Nautical Almanac albums, group and solo alike, tend to suggest the end of the world as we understand it: unspeakable, unspooling, tumbling into insanity. Talking solo adventures, Twig Harper’s sides mulch together melodies and samples until they’re psychosomatic pate, while Carly Ptak’s sides generally dip in and out of recognizable audio pollution while reliably erring on the side of inscrutability. This is not Eric Copeland-esque pop experimentation; this is rougher stuff altogether.
Ptak’s evolution as a soloist has been interesting. If 2002’s Prepare Your Self offered a patchwork quilt of noise cut with pop-culture signifiers, 2004’s Both cut up the outré with a series of trippy interrogatives. Wonder Now (Heresee), her latest LP, sets out a tray of amuse bouche oddities of varying textures on Side A before ushering the listener into Side B: a 2o-minute whirligig titled “All Ways Different” where Ptak, a licensed hypnotherapist, comforts, reassures, and theorizes, many and sundry phrases and exclamations and consolations cycling in and out of one another at uphill-unicycle speed. It’s arguably her most utilitarian and personally direct LP, and over an email interview that spanned several weeks, which included a nationwide Nautical Almanac tour, she opened up to Splice Today about it.
SPLICE TODAY: I know you work in the field of hypnotherapy. Was Wonder Now influenced by that, or imagined as an extension of it?
CARLY PTAK: “All Ways Different” is a track that I created by layering eight different hypnosis recordings that I made over the span of four years. In the track, there is a non-linear merging of different word flows as they move across the listeners (sub and super) consciousness. This track is a reflection of my general approach to life. In everything that I do I believe it is helpful to be as integrated as possible. Creative endeavors, career, relationships and personal choices all overlapping to create the wholeness of Me, just as I overlap with Everything to create the wholeness of All.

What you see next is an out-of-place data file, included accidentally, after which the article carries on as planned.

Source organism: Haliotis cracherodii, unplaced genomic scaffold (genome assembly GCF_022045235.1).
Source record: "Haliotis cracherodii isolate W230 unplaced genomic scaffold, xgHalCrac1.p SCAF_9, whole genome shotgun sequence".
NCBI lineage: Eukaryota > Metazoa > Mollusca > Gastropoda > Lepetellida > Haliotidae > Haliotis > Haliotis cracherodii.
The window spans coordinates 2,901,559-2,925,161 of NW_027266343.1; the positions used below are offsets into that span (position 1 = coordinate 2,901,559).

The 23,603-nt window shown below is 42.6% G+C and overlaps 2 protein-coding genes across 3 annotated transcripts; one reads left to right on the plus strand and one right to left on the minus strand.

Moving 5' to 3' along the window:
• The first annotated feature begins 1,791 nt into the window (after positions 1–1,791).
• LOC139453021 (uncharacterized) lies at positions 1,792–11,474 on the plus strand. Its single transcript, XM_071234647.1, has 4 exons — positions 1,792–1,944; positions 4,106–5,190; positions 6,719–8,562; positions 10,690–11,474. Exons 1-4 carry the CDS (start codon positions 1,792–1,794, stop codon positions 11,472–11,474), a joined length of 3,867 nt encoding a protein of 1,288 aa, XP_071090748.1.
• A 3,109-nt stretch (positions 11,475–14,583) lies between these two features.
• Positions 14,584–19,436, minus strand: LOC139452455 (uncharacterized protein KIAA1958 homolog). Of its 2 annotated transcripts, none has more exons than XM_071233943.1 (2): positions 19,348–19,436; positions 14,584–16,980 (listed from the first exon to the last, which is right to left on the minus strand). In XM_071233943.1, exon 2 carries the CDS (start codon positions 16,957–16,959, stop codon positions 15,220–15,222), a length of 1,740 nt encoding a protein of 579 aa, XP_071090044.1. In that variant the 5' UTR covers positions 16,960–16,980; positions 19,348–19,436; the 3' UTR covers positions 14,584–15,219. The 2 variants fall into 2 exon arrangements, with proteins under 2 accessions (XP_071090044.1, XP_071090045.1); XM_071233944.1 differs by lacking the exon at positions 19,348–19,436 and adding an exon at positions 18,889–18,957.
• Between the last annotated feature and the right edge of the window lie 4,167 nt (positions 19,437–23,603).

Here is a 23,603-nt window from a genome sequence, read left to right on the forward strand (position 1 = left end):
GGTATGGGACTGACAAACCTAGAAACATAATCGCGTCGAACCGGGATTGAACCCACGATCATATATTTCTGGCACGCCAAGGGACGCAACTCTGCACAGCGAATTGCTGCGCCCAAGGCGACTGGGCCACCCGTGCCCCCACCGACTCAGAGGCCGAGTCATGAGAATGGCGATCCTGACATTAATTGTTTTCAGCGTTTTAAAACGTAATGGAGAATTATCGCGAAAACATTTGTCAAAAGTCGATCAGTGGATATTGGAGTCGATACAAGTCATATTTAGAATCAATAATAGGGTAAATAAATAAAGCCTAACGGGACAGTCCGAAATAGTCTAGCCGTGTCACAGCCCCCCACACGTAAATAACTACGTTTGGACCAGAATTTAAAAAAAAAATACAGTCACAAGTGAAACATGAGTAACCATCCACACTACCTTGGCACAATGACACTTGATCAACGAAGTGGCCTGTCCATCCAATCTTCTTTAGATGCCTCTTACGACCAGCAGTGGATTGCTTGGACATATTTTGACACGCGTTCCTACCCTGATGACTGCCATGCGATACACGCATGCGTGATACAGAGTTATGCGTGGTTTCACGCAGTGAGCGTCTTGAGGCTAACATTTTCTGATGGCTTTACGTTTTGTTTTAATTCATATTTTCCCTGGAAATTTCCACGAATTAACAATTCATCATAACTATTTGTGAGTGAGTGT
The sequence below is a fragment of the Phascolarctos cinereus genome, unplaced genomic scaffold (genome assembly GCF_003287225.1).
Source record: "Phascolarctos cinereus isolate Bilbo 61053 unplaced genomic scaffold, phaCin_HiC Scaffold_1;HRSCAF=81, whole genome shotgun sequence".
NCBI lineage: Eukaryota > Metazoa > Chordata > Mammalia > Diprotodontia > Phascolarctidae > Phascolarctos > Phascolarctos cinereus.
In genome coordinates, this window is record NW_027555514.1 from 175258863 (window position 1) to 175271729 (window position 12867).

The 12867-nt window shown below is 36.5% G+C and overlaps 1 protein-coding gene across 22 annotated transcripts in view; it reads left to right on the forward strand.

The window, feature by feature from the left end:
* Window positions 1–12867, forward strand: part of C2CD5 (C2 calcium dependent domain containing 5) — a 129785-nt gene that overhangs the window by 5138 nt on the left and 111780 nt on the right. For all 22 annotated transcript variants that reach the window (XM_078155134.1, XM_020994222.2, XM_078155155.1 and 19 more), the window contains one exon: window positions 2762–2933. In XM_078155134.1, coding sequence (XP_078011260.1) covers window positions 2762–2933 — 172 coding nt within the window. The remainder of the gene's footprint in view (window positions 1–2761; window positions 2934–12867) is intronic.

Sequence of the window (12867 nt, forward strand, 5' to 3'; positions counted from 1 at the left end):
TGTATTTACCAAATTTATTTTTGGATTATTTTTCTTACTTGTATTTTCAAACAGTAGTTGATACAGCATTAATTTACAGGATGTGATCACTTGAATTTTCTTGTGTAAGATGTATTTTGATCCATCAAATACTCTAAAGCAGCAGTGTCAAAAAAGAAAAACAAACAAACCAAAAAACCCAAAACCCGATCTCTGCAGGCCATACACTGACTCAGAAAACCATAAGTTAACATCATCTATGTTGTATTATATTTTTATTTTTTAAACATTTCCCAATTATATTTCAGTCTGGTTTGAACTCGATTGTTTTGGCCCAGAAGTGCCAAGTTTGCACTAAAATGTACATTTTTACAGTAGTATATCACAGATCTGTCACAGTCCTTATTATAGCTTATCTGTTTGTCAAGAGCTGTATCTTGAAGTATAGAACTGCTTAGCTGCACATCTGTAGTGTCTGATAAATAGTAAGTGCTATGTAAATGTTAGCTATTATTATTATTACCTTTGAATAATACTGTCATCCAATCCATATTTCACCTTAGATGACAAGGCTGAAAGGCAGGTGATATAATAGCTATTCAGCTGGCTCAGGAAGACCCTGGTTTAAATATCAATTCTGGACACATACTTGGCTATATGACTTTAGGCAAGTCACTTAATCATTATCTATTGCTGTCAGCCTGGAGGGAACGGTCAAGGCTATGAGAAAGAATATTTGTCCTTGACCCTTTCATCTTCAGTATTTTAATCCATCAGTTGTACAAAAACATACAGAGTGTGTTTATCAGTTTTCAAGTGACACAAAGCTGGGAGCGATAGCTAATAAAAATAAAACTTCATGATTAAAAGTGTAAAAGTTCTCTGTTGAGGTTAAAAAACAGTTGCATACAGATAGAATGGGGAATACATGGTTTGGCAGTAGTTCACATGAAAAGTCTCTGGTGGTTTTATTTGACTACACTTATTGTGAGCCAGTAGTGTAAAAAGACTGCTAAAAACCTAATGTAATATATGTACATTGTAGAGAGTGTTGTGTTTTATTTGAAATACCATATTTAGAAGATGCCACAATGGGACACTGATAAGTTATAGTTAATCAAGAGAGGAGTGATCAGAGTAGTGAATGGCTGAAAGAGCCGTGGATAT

ST: What drew you to hypnotherapy as a profession?
CP: I came hypnotherapy in a couple of ways. First was my frustration with performance. I got to a point in about 2005 where I was very dissatisfied that the audience did not seem to be willing or able to go as far as Twig and I were ready to go. By "going," I mean into otherworldly states, alternate dimensions, and intense awareness of the moment.
Around this time in my life there was a lot of upheaval. Max and I stopped seeing each other, Twig was worn out from the stress I had instigated, and we had a house fire due to these things and more. Rather than expressing my emotions, I channeled my energy into physical pain. Once I finally realized this, I started looking in the phone book for a hypnotherapist. Then I had a literal light bulb moment of "I don't want to go to a hypnotherapist, I want to be a hypnotherapist." Within two months I went to an intensive training in California and have been practicing ever since.
ST: In learning to help others, does it seem that you've healed yourself?
CP: The word "heal" is quite complex. I tend more toward words such as: accept, process, change. As I have a learned to inter-mingle my path with others, I have expanded my own perceptions a great deal.
ST: Twig expressed something similar to me a few years back, about the difficulties in getting the audience fully on board with Nautical Almanac. Do you feel that you've found a solution to that issue in performance?
CP: Every audience, every performance is a totally different situation. The solution is found each time, or at least the attempt is made to find it. Playing and performing is still a puzzle to us in many ways. We both like a good puzzle, but there is frustration built into the situation.
One part that is really confusing is that the level of venue has not changed for Nautical throughout the years. As we are currently on tour we are still playing basements and barely getting any "donations." On the one hand, we know that this is a gift; we are that band that cracked open the minds of many a young person and have had the honor of doing so for the last 19 years. On the other hand, it is difficult to understand why we are rarely included in the world of paid music or art. In our entire career we have only ever been flown somewhere ONCE, and only ever had a hotel paid for ONCE.